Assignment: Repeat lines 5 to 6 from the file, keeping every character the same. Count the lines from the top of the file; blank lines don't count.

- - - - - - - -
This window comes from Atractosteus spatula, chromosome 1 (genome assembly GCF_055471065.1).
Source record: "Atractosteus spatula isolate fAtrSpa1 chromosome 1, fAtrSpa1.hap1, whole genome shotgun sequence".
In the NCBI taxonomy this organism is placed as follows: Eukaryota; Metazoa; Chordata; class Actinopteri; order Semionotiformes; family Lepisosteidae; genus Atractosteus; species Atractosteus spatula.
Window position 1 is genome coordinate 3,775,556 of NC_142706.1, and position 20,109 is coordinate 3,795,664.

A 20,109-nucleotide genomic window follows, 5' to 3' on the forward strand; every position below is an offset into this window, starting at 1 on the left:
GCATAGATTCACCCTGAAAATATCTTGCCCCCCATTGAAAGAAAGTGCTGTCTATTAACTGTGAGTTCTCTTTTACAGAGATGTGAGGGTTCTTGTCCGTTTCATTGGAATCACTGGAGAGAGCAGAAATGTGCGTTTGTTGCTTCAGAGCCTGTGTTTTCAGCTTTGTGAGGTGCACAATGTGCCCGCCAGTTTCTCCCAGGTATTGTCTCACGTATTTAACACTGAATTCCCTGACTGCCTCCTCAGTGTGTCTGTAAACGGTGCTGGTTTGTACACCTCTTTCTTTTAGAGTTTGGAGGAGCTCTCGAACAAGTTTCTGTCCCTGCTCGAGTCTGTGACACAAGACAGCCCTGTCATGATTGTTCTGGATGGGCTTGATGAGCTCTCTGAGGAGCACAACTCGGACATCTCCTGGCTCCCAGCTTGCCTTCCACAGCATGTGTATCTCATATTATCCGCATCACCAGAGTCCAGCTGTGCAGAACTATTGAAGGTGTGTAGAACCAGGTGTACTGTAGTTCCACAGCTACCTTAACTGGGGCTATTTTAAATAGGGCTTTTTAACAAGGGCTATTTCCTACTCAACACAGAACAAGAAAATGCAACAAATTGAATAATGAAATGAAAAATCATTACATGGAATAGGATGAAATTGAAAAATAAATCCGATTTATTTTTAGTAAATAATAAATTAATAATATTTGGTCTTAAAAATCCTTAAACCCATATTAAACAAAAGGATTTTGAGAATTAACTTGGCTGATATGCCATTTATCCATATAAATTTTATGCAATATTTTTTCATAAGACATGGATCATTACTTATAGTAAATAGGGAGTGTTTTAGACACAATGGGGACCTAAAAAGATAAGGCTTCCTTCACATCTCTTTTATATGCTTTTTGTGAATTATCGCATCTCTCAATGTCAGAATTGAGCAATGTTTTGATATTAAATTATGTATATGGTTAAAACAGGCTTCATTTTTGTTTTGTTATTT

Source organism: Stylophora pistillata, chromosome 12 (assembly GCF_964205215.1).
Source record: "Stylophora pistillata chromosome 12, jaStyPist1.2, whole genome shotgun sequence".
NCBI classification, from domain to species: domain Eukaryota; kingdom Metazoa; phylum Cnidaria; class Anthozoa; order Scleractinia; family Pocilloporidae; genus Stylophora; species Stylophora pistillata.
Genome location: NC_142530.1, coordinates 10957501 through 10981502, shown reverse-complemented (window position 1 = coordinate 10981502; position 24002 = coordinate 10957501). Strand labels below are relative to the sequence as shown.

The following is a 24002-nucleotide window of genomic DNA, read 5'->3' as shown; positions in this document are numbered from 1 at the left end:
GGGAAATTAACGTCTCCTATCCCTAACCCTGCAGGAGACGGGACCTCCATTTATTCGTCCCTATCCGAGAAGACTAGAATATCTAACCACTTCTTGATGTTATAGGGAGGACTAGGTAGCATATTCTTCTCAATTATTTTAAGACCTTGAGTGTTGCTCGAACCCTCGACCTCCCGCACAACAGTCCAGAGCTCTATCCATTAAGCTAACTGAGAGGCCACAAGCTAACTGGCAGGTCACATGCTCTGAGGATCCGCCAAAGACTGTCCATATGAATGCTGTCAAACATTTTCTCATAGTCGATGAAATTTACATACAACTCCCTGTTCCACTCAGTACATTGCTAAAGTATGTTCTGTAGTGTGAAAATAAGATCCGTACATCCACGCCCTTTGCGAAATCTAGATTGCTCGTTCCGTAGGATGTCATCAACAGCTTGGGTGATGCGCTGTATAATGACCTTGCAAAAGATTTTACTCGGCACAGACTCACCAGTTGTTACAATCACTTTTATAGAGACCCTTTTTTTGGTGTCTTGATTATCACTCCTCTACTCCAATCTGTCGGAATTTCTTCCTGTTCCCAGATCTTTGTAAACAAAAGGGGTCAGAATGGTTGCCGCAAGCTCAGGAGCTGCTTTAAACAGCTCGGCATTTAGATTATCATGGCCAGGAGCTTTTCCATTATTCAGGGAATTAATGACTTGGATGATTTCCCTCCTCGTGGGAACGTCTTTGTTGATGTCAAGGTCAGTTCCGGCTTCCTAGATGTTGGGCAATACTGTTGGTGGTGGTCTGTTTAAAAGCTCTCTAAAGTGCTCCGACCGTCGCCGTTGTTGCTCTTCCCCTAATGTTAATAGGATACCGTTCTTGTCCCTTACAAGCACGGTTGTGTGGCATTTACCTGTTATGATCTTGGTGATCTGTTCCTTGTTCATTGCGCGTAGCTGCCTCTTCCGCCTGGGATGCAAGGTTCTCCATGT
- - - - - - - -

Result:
A 20,109-nucleotide genomic window follows, 5' to 3' on the forward strand; every position below is an offset into this window, starting at 1 on the left:
GCATAGATTCACCCTGAAAATATCTTGCCCCCCATTGAAAGAAAGTGCTGTCTATTAACTGTGAGTTCTCTTTTACAGAGATGTGAGGGTTCTTGTCCGTTTCATTGGAATCACTGGAGAGAGCAGAAATGTGCGTTTGTTGCTTCAGAGCCTGTGTTTTCAGCTTTGTGAGGTGCACAATGTGCCCGCCAGTTTCTCCCAGGTATTGTCTCACGTATTTAACACTGAATTCCCTGACTGCCTCCTCAGTGTGTCTGTAAACGGTGCTGGTTTGTACACCTCTTTCTTTTAGAGTTTGGAGGAGCTCTCGAACAAGTTTCTGTCCCTGCTCGAGTCTGTGACACAAGACAGCCCTGTCATGATTGTTCTGGATGGGCTTGATGAGCTCTCTGAGGAGCACAACTCGGACATCTCCTGGCTCCCAGCTTGCCTTCCACAGCATGTGTATCTCATATTATCCGCATCACCAGAGTCCAGCTGTGCAGAACTATTGAAGGTGTGTAGAACCAGGTGTACTGTAGTTCCACAGCTACCTTAACTGGGGCTATTTTAAATAGGGCTTTTTAACAAGGGCTATTTCCTACTCAACACAGAACAAGAAAATGCAACAAATTGAATAATGAAATGAAAAATCATTACATGGAATAGGATGAAATTGAAAAATAAATCCGATTTATTTTTAGTAAATAATAAATTAATAATATTTGGTCTTAAAAATCCTTAAACCCATATTAAACAAAAGGATTTTGAGAATTAACTTGGCTGATATGCCATTTATCCATATAAATTTTATGCAATATTTTTTCATAAGACATGGATCATTACTTATAGTAAATAGGGAGTGTTTTAGACACAATGGGGACCTAAAAAGATAAGGCTTCCTTCACATCTCTTTTATATGCTTTTTGTGAATTATCGCATCTCTCAATGTCAGAATTGAGCAATGTTTTGATATTAAATTATGTATATGGTTAAAACAGGCTTCATTTTTGTTTTGTTATTT